What is mould?
Mould is part of a group of very common organisms called fungi that also include mushrooms and yeast. It is present virtually everywhere, both indoors and outdoors.
Mould may grow indoors in wet or moist areas lacking adequate ventilation, including walls/ wallpaper, ceilings, bathroom tiles, carpets (especially those with jute backing), insulation material and wood. If moisture accumulates in a building mould growth will often occur. Many different types of mould exist and all have the potential to cause health problems.
What are possible health problems from contact with mould?
In order to reproduce, mould produces tiny particles called spores. Spores are carried in the air and may cause health problems if inhaled by people who are sensitive or allergic to them. These include a running or blocked nose, irritation of the eyes and skin and sometimes wheezing. Occasionally, people may have more severe reactions. Very rarely, people may develop a mould infection, usually in the lungs. It is important to note that most people will not experience any health problems from coming in contact with mould.
For people with asthma, inhaling mould spores may cause an asthma attack.
If you or your family members suffer health problems after coming into contact with mould, contact your doctor. In the case of a life threatening emergency, phone 000.
Who is at greatest risk of health problems from contact with mould?
People with asthma, allergies, or other breathing conditions may be more sensitive to mould. People with weakened immune systems (such as people with HIV infection, cancer patients taking chemotherapy or people who have received an organ transplant) and with chronic lung diseases (such as Chronic Obstructive Pulmonary Disease (COPD) and emphysema) are more at risk of mould infection particularly in their lungs.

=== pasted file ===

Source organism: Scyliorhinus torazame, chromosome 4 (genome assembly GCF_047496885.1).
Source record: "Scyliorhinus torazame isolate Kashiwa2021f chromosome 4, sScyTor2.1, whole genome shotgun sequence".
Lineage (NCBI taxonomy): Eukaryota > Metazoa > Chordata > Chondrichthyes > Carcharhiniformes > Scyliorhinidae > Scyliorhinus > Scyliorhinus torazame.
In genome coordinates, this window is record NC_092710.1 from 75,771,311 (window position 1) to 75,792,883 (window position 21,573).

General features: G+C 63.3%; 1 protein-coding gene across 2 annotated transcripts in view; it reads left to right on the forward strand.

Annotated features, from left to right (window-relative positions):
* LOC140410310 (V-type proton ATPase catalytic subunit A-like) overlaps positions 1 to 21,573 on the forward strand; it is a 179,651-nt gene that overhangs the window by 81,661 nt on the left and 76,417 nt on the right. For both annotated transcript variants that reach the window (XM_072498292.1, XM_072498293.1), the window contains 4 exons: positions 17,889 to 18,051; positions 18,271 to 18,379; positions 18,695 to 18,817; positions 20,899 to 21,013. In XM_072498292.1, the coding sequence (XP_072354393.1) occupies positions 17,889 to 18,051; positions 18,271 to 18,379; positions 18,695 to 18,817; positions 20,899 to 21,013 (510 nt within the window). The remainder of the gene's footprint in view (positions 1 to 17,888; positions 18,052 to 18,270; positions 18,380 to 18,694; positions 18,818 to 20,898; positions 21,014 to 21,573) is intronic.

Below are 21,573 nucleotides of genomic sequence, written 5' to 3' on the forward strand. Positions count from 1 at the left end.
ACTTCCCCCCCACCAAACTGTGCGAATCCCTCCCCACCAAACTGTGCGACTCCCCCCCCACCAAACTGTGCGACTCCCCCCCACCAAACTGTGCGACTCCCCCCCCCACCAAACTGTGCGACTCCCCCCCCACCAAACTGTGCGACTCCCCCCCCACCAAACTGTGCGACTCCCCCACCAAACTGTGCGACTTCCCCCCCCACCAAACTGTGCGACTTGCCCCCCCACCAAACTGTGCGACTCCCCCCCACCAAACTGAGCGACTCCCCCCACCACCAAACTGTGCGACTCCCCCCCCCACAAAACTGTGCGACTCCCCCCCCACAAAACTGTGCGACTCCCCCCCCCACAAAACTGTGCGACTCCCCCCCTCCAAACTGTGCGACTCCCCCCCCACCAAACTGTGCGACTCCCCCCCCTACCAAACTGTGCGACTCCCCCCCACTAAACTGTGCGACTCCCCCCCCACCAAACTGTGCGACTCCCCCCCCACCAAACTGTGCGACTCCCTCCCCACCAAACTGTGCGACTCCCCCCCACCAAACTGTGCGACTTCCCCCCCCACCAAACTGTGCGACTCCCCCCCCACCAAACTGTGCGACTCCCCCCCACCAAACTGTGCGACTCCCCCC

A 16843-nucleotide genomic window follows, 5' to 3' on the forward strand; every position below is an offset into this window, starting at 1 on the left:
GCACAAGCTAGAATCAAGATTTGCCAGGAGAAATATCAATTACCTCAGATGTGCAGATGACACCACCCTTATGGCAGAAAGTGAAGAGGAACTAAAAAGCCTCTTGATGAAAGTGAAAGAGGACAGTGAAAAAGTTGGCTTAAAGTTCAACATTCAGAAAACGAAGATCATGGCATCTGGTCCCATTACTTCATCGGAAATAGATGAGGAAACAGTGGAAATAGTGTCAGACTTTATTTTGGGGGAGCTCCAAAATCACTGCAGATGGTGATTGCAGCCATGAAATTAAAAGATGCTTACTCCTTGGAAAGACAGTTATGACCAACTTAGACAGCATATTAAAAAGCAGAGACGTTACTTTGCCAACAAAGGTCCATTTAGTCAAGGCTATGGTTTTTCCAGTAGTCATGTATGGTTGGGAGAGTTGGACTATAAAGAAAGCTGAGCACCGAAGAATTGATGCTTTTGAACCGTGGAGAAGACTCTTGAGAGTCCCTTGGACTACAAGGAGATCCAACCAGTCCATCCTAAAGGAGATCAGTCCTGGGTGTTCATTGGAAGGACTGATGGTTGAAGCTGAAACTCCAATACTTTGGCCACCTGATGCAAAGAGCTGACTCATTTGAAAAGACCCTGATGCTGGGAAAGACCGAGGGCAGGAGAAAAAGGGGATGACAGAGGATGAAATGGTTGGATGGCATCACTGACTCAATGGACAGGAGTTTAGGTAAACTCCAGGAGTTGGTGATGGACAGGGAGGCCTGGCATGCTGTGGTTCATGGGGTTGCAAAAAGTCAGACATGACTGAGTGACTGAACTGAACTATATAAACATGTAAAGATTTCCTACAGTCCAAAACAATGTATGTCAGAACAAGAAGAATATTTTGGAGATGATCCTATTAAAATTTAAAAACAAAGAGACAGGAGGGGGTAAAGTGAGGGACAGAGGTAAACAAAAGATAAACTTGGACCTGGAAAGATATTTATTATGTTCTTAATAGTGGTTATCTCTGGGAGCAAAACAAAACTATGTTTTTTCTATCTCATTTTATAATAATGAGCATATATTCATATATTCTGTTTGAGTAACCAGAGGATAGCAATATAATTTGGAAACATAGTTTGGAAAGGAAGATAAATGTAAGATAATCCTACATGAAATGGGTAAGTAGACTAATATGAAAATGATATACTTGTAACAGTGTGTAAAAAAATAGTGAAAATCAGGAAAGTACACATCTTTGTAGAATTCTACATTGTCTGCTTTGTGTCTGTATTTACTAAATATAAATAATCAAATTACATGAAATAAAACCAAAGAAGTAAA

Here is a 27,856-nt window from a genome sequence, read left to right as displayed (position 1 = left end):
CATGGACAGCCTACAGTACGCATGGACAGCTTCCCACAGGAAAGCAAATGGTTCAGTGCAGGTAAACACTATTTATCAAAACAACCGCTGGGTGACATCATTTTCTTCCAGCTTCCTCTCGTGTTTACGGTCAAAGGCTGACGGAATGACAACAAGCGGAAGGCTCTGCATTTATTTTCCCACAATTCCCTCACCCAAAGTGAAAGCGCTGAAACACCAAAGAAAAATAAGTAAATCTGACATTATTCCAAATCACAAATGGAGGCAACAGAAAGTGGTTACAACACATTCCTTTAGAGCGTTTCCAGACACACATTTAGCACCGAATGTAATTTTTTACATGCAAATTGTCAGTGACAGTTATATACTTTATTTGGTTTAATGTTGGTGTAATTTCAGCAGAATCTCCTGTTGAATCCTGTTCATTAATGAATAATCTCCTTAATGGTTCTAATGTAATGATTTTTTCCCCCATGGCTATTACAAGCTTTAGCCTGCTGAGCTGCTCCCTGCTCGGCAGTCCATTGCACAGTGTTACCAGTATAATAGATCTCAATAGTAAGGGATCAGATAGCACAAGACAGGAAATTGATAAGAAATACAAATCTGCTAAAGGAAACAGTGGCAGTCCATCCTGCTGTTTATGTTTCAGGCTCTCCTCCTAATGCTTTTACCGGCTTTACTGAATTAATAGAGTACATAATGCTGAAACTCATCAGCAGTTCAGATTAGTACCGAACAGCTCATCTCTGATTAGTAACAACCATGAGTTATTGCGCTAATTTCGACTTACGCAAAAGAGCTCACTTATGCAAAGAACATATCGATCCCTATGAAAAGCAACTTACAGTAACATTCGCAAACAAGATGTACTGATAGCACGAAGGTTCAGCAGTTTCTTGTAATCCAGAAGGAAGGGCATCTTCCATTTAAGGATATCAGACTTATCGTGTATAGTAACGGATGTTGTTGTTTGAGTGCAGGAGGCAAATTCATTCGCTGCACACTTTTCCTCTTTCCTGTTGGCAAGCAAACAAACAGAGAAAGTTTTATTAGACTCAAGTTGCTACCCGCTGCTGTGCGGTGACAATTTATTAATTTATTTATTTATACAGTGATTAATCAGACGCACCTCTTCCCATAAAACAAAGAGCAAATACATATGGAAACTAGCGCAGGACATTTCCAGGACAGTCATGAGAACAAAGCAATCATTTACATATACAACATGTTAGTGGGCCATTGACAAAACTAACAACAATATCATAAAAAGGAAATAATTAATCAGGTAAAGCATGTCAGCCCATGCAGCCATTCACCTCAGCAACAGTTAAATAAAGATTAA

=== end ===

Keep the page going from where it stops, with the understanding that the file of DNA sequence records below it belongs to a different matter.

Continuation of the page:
How can I prevent mould from growing in my home?
Although mould can be found almost anywhere, it needs moisture and nutrients to grow. The key to preventing mould growth is reducing dampness in the home. This can be done by:
Maintaining proper ventilation
• Turn on exhaust fans, particularly when bathing, showering, cooking, doing laundry and drying clothes.
• Open windows when weather permits, to improve cross ventilation.
• Limit the use of humidifiers.
• Limit the number of fish tanks and indoor plants.
• Limit use of unflued gas heaters
Controlling moisture/ dampness
• Repair all water leaks and plumbing problems e.g. burst water pipes, leaking roof or blocked rain gutters.
• If water enters your home, completely clean and dry water-damaged carpets and building materials. Discard material that cannot be cleaned and dried completely.
Rising and lateral damp
• Rising damp is ground moisture rising up a brick or stone wall. Poor sub-floor ventilation or moisture in the sub-floor area will worsen the problem. This can be fixed by installing a new dampcourse or waterproof barrier in the wall. Ensure the weep holes and air vents at the base of your home are uncovered. If you have rising or lateral damp an experienced building consultant can check the ‘damp course’ and recommend ways to fix the problem.
What can I to do if I have mould in my home?
It is good to remove mould as soon as it appears. This may take some effort. Remember that mould is likely to return unless you also take steps to treat the cause of the problem (see above).
If you rent your home and have taken measures to ensure the building is properly ventilated and mould is still growing, you should raise the issue with the owner or real estate agent. Tenants seeking further advice may wish to contact the NSW Fair Trading Tenants’ Advice and Advocacy Services on 13 32 20. Public housing tenants should call the Housing Contact Centre on 1300 468 746.
Should I get tests for mould in my home?
You should get mould test done yearly once you have seen mould it’s too late.